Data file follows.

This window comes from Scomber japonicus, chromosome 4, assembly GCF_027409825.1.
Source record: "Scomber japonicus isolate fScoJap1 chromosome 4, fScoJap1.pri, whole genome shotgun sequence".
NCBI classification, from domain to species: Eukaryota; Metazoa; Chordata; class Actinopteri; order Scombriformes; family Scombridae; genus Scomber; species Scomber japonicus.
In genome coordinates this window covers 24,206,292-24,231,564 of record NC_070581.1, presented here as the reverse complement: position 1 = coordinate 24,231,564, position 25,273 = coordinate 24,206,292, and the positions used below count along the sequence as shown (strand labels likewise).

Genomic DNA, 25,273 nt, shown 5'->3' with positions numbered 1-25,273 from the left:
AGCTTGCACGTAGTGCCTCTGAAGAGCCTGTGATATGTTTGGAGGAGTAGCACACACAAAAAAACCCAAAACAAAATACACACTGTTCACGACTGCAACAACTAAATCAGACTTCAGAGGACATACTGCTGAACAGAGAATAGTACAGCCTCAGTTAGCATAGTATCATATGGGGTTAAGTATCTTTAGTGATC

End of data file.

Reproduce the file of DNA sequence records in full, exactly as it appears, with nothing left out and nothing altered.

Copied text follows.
This window comes from Scomber japonicus, chromosome 4, assembly GCF_027409825.1.
Source record: "Scomber japonicus isolate fScoJap1 chromosome 4, fScoJap1.pri, whole genome shotgun sequence".
NCBI classification, from domain to species: Eukaryota; Metazoa; Chordata; class Actinopteri; order Scombriformes; family Scombridae; genus Scomber; species Scomber japonicus.
In genome coordinates this window covers 24,206,292-24,231,564 of record NC_070581.1, presented here as the reverse complement: position 1 = coordinate 24,231,564, position 25,273 = coordinate 24,206,292, and the positions used below count along the sequence as shown (strand labels likewise).

Genomic DNA, 25,273 nt, shown 5'->3' with positions numbered 1-25,273 from the left:
AGCTTGCACGTAGTGCCTCTGAAGAGCCTGTGATATGTTTGGAGGAGTAGCACACACAAAAAAACCCAAAACAAAATACACACTGTTCACGACTGCAACAACTAAATCAGACTTCAGAGGACATACTGCTGAACAGAGAATAGTACAGCCTCAGTTAGCATAGTATCATATGGGGTTAAGTATCTTTAGTGATC